I think you've hit on an important distinction that should be repeated. You question the wisdom of claiming that the CEO is the ultimate owner of the customer experience. Indeed, confusing 'responsibility' with 'accountability' is a trap into which many companies fall.

I wrote a post several months ago that may add to the discussion for your readers: Great Teams Share Objectives, Not Roles

Quiznos was a branding, management and franchise Model failure

Paul: agree with the last sentence, but other points not quite. Poor branding, ownership, management and a franchise store economics business model failure all came together to doom Quiznos. It could be seen coming a long way off. I know you were an ex-Subway operator, and may have some fond memories, but:

Poor Management (Schaden, JPMorgan Partners, CCMP, CCP, Brennerman, MacDonald and Mathis) influenced all other factors. Quiznos prior research never was strong (I've seen it). Subway had the advantage of staying with Jared and then somehow implmenting $5 footlong before the great recession). Somehow, Subway has gained a "quality halo" that even now shows up.

The private equity ownership model failed.

Bad marketing existed way before the singing rats and the homoerotic oven.

Bad store economics were apparent from the very beginning.

Quiznos had bad lawyers (see Fredric Cohen and Rich Emmett discussion).

Quiznos still now has poor value perception, due to the supply chain fiasco and much else.

The real lesson is bad management, and associated greed, killed it. Don't take management off the hook.

Thanks Janet... for "The Rest of the Story"

Janet, I love how you peel back the onion of the "spin machine" known as Ric Cohen to tell "the rest of the story" (as the late Paul Harvey liked to put it). Ric has never had anything but a favorable spin to every litigation brought against Quiznos. All of which begs the question, why so much litigation and why has the Quiznos chain fallen apart? The truth being quite naturally that you take everything Ric Cohen says and reverse it, to get to the real truth. Ric Cohen is purely a highly-paid mouthpiece for Quiznos. No more, no less. Objectivity is not in his vocabulary. A one-sided story will always be just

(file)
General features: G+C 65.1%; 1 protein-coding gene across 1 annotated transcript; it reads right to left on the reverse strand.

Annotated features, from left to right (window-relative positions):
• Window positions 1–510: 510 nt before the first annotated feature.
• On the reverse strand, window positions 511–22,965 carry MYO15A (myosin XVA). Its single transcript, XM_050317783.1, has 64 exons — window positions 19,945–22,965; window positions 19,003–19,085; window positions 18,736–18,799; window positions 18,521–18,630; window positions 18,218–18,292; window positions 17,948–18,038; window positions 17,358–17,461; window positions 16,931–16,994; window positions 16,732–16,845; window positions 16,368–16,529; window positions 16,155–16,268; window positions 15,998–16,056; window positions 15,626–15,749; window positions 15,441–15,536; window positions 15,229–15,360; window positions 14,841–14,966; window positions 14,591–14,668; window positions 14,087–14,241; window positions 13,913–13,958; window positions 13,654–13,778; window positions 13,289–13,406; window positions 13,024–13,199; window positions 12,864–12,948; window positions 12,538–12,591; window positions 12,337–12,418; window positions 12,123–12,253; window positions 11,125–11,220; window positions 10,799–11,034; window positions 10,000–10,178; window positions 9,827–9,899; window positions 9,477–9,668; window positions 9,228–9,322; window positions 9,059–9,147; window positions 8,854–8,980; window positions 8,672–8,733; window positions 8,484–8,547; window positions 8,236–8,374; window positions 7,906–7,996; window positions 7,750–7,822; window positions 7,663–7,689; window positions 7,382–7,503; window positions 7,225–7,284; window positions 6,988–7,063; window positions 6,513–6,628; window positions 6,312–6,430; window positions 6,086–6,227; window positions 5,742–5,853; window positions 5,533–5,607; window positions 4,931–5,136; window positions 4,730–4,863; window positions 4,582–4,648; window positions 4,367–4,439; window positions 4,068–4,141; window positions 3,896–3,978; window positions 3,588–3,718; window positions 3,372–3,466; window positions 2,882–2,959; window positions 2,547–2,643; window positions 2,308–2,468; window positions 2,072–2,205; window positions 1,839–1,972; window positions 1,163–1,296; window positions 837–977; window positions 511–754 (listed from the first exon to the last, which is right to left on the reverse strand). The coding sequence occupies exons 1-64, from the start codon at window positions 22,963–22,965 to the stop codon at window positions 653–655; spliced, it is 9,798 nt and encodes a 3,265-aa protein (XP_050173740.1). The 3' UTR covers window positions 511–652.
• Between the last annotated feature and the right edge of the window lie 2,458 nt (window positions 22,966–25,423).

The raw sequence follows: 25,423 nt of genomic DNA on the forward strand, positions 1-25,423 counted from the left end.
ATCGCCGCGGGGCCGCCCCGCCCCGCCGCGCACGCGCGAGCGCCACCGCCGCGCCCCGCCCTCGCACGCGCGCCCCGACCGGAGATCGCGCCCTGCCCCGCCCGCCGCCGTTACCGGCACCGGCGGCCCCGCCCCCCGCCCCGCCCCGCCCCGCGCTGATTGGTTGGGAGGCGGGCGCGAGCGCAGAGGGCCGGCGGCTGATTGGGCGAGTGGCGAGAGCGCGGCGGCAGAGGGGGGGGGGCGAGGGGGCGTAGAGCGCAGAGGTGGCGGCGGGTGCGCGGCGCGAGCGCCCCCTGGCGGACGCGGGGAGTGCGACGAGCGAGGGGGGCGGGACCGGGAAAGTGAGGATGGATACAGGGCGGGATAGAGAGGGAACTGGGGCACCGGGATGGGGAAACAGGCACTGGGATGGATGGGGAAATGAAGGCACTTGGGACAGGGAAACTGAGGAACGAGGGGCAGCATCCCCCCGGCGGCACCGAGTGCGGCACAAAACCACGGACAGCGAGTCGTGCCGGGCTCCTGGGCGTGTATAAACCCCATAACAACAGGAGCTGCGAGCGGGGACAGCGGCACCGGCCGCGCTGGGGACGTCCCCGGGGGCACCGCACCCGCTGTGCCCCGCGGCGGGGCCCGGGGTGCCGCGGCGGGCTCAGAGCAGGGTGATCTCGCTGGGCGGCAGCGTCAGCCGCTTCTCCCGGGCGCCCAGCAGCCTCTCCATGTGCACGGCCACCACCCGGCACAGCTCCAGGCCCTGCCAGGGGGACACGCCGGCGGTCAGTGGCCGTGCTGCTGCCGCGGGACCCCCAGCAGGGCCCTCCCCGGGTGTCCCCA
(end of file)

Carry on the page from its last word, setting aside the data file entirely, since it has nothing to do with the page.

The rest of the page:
Paul Steinberg's picture

Quizno's not a branding problem. A greed problem.

I remain puzzled by Mr. Passikoff's focus on branding as the reason for Quizno's demise. I don't see that is supported by the facts.

Quizno's today is a shadow of its former self, but back in the day it had a strong brand message and it was not simply toasting, it was quality product.

Even when Subway introduced toasting, the Quizno's bread formula was designed for toasting and that showed in the flavor profile vs. Subway. The Quizno's meats and cheeses were (back then) of high quality.

Passikoff asserts that Subway's imitative adoption of toasting ovens plus the "healthy" message were a detriment to Quizno's.

Having been a Subway owner for part of that time and knowing many Subway owners (and a few Quizno's owners), I can tell you that Passikoff is not correct.

The Jared campaign began in 2000, well before Quizno's was a national threat to Subway. In fact the perception that sandwiches could be part of a "healthy" diet actually was a benefit to the entire sandwich sector, as Subway poured oceans of money into a national television campaign telling people to eat more sandwiches as part of a healthy diet.

And Jared was not the first attempt by Subway to promote itself as healthy: before that, there was the Billy Blanks Tae-Bo campaign, and the Subway commercials circa 1995 which showed the bicycle riders in the mountains.

Quizno's came to prominence after the "healthy" sandwich meme, and it did not harm Quizno's--it benefited Quizno's and grew the entire sandwich category. Quizno's peaked around 2007, long after the Jared story.